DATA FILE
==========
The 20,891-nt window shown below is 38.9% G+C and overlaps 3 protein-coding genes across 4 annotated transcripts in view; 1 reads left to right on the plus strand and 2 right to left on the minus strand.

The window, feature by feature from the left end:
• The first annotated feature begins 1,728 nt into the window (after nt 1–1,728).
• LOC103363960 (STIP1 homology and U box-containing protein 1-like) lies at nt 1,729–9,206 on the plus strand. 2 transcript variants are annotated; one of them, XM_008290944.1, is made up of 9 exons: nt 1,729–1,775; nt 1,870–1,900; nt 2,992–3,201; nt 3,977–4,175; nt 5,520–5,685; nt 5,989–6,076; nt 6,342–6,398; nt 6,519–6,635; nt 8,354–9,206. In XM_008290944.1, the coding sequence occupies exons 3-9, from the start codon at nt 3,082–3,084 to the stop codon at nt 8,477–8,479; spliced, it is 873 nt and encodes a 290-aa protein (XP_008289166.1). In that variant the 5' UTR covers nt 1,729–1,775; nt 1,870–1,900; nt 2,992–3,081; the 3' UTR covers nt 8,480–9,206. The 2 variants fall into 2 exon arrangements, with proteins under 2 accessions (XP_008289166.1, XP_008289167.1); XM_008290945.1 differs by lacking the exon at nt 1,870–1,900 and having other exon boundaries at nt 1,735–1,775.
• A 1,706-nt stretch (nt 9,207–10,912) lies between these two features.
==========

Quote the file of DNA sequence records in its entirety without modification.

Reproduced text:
The 20,891-nt window shown below is 38.9% G+C and overlaps 3 protein-coding genes across 4 annotated transcripts in view; 1 reads left to right on the plus strand and 2 right to left on the minus strand.

The window, feature by feature from the left end:
• The first annotated feature begins 1,728 nt into the window (after nt 1–1,728).
• LOC103363960 (STIP1 homology and U box-containing protein 1-like) lies at nt 1,729–9,206 on the plus strand. 2 transcript variants are annotated; one of them, XM_008290944.1, is made up of 9 exons: nt 1,729–1,775; nt 1,870–1,900; nt 2,992–3,201; nt 3,977–4,175; nt 5,520–5,685; nt 5,989–6,076; nt 6,342–6,398; nt 6,519–6,635; nt 8,354–9,206. In XM_008290944.1, the coding sequence occupies exons 3-9, from the start codon at nt 3,082–3,084 to the stop codon at nt 8,477–8,479; spliced, it is 873 nt and encodes a 290-aa protein (XP_008289166.1). In that variant the 5' UTR covers nt 1,729–1,775; nt 1,870–1,900; nt 2,992–3,081; the 3' UTR covers nt 8,480–9,206. The 2 variants fall into 2 exon arrangements, with proteins under 2 accessions (XP_008289166.1, XP_008289167.1); XM_008290945.1 differs by lacking the exon at nt 1,870–1,900 and having other exon boundaries at nt 1,735–1,775.
• A 1,706-nt stretch (nt 9,207–10,912) lies between these two features.